MUMBAI (AFP) - India's right-wing ruling party secured strong victories on Sunday in two important state elections, tightening its grip on power after storming to power nationally five months ago.
Prime Minister Narendra Modi's Bharatiya Janata Party (BJP) was assured of victory in Maharashtra, of which financial hub Mumbai is the capital, over its centre-left rival the Congress party which ruled the western state with its allies for 15 years.
Celebrations erupted at BJP headquarters in Mumbai, with supporters lighting firecrackers, feeding each other sweets, throwing flower petals and shouting "Long live Mother India!" - although the party is likely to fall short of an absolute majority.
The BJP won outright for the first time in Haryana, which borders the national capital, handing the once-powerful Congress a humiliating defeat after its 10-year rule of the state, official results showed.
"We are two steps closer to our mission of a Congress-free India," BJP president Amit Shah told reporters in New Delhi with a grin as vote-counting continued.
"Today's results show that the Modi wave is still the tsunami that can destroy," Shah said after supporters placed a garland around his neck.
Modi, a popular leader and fiery orator, campaigned doggedly for the elections held last week. The victories are likely to encourage him to push ahead with promised economic reforms, some of which could prove unpopular.
The nationalist leader won a landslide victory win at the national polls in May on a pledge to revive the ailing economy and clean up endemic corruption, but many reforms have yet to be introduced.
On the eve of the results, Modi's government lifted controls on diesel prices in an attempt to give market forces greater influence over the economy, attract investment and cut subsidies.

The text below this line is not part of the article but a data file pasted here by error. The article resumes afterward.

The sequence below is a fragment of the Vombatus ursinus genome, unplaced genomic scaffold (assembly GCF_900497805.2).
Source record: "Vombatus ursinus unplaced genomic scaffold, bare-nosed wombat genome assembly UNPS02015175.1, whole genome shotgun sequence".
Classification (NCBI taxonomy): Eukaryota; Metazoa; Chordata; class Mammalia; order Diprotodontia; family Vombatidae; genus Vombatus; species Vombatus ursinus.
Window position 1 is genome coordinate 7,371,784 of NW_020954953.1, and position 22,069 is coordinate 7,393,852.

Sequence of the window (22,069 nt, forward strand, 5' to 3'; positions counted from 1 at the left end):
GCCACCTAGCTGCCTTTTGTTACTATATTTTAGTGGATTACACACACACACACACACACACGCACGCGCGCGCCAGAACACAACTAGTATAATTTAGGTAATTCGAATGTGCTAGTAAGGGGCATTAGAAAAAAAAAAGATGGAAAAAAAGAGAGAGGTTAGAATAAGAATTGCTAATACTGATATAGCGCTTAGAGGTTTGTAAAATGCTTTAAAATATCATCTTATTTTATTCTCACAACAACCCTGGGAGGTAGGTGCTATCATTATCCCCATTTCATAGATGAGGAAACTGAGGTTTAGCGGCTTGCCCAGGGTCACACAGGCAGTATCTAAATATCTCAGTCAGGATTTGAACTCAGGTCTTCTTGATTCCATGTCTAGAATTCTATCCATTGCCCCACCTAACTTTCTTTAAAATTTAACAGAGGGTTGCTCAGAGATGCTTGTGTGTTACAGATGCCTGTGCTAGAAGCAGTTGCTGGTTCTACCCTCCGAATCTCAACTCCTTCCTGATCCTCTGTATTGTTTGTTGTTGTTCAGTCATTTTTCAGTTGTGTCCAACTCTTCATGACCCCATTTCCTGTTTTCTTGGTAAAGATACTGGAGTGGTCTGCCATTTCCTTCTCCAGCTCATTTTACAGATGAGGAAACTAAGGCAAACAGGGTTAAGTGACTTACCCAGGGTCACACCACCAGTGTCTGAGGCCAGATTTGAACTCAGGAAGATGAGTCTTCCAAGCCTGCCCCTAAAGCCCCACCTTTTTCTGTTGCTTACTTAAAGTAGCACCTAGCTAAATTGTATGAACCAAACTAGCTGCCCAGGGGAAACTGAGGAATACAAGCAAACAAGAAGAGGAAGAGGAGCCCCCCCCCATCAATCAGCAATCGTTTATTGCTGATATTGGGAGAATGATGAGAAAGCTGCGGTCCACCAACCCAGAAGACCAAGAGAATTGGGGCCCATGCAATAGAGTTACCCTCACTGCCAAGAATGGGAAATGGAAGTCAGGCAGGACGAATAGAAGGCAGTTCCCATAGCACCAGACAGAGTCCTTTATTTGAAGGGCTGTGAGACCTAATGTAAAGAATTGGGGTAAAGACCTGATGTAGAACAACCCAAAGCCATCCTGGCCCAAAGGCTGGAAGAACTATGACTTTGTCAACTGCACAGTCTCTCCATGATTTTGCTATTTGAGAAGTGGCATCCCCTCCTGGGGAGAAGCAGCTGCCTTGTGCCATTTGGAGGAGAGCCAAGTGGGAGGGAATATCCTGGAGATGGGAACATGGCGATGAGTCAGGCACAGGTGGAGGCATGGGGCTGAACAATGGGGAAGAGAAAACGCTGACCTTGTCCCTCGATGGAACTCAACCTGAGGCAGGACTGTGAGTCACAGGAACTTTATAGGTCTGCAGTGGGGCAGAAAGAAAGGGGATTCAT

Success for the BJP would also strengthen its power in the national parliament's upper house, crucial for the passing of contentious laws. The BJP currently lacks a majority in that chamber, whose composition is based on seats won in regional assemblies.
The defeats are yet another blow for Congress, whose Gandhi dynasty has produced three prime ministers, following its thumping loss to the BJP in May after 10 years in charge nationally.
Political analyst Samir Saran said the victories "allow greater space to Modi to accelerate his reforms agenda".
"In many ways the results signify the continuing rejection of the brand of politics on offer from the Congress and its allies at the centre and in the states," Saran, senior fellow at the Observer Research Foundation think-tank, told AFP.
"It also is confirmation of Narendra Modi as 'the' leader with momentum." Despite the wins, the BJP is expected to fall short of a majority in Maharashtra and is seen as needing a partner to form a government.
The Hindu nationalist BJP is expected to mend ties with its ally of 25 years in Maharashtra, the far-right Shiv Sena, after deciding to campaign alone following an acrimonious split.
"I hope that the old alliance is restored once again in a crucial state like Maharashtra," BJP veteran leader L.K. Advani told reporters, ahead of a state party meeting late Sunday on the way forward.
The BJP has won or was leading in 122 seats in Maharashtra, in tallies on the election commission's website, while Congress had 42 seats in the 288-member state assembly. Shiv Sena was leading in 63 seats there.
In Haryana, the BJP secured a majority of 46 of the 90 seats up for grabs, and was leading in one more seat, while Congress had won or was leading in just 15.
"There was considerable anti-incumbency factor (against us)," senior Congress leader Rajiv Shukla told the CNN-IBN network.
The BJP was seen as benefiting from anger and fatigue towards Congress, defeated in May on voter concern over corruption, rising inflation and an economy suffering its worst slump in years.